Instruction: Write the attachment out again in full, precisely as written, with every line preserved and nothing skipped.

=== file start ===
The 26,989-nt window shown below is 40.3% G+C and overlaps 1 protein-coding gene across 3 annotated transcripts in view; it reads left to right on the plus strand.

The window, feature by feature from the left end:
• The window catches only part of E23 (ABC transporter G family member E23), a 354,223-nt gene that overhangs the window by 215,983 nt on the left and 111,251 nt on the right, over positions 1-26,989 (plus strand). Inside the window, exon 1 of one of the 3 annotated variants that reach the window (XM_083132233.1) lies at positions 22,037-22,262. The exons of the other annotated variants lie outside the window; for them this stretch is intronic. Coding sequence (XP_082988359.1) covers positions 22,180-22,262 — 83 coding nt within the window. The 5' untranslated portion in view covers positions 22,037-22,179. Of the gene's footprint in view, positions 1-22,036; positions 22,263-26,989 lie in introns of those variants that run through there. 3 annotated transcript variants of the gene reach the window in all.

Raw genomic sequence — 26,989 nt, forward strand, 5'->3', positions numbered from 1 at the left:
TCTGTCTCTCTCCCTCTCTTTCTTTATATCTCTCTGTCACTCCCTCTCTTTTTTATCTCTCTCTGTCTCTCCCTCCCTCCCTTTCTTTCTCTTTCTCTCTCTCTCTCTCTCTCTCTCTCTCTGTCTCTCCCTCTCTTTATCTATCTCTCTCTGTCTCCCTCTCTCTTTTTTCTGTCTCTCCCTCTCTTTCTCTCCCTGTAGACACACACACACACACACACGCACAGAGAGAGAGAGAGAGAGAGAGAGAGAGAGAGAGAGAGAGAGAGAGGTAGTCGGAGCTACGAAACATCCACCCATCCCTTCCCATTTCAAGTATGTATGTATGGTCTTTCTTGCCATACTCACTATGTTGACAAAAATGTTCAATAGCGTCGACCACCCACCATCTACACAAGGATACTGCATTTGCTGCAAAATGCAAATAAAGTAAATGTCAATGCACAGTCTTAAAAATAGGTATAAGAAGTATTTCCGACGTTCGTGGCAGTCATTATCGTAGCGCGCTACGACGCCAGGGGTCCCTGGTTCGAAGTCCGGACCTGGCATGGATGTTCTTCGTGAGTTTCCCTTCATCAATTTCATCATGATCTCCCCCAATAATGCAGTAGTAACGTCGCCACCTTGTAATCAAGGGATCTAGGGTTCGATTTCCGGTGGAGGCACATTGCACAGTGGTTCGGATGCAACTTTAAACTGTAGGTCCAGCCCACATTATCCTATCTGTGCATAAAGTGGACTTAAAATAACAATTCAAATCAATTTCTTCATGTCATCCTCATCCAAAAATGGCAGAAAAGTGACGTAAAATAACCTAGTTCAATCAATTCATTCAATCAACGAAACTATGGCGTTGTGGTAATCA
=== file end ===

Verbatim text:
The 26,989-nt window shown below is 40.3% G+C and overlaps 1 protein-coding gene across 3 annotated transcripts in view; it reads left to right on the plus strand.

The window, feature by feature from the left end:
• The window catches only part of E23 (ABC transporter G family member E23), a 354,223-nt gene that overhangs the window by 215,983 nt on the left and 111,251 nt on the right, over positions 1-26,989 (plus strand). Inside the window, exon 1 of one of the 3 annotated variants that reach the window (XM_083132233.1) lies at positions 22,037-22,262. The exons of the other annotated variants lie outside the window; for them this stretch is intronic. Coding sequence (XP_082988359.1) covers positions 22,180-22,262 — 83 coding nt within the window. The 5' untranslated portion in view covers positions 22,037-22,179. Of the gene's footprint in view, positions 1-22,036; positions 22,263-26,989 lie in introns of those variants that run through there. 3 annotated transcript variants of the gene reach the window in all.

Raw genomic sequence — 26,989 nt, forward strand, 5'->3', positions numbered from 1 at the left:
TCTGTCTCTCTCCCTCTCTTTCTTTATATCTCTCTGTCACTCCCTCTCTTTTTTATCTCTCTCTGTCTCTCCCTCCCTCCCTTTCTTTCTCTTTCTCTCTCTCTCTCTCTCTCTCTCTCTCTGTCTCTCCCTCTCTTTATCTATCTCTCTCTGTCTCCCTCTCTCTTTTTTCTGTCTCTCCCTCTCTTTCTCTCCCTGTAGACACACACACACACACACACGCACAGAGAGAGAGAGAGAGAGAGAGAGAGAGAGAGAGAGAGAGAGAGAGGTAGTCGGAGCTACGAAACATCCACCCATCCCTTCCCATTTCAAGTATGTATGTATGGTCTTTCTTGCCATACTCACTATGTTGACAAAAATGTTCAATAGCGTCGACCACCCACCATCTACACAAGGATACTGCATTTGCTGCAAAATGCAAATAAAGTAAATGTCAATGCACAGTCTTAAAAATAGGTATAAGAAGTATTTCCGACGTTCGTGGCAGTCATTATCGTAGCGCGCTACGACGCCAGGGGTCCCTGGTTCGAAGTCCGGACCTGGCATGGATGTTCTTCGTGAGTTTCCCTTCATCAATTTCATCATGATCTCCCCCAATAATGCAGTAGTAACGTCGCCACCTTGTAATCAAGGGATCTAGGGTTCGATTTCCGGTGGAGGCACATTGCACAGTGGTTCGGATGCAACTTTAAACTGTAGGTCCAGCCCACATTATCCTATCTGTGCATAAAGTGGACTTAAAATAACAATTCAAATCAATTTCTTCATGTCATCCTCATCCAAAAATGGCAGAAAAGTGACGTAAAATAACCTAGTTCAATCAATTCATTCAATCAACGAAACTATGGCGTTGTGGTAATCA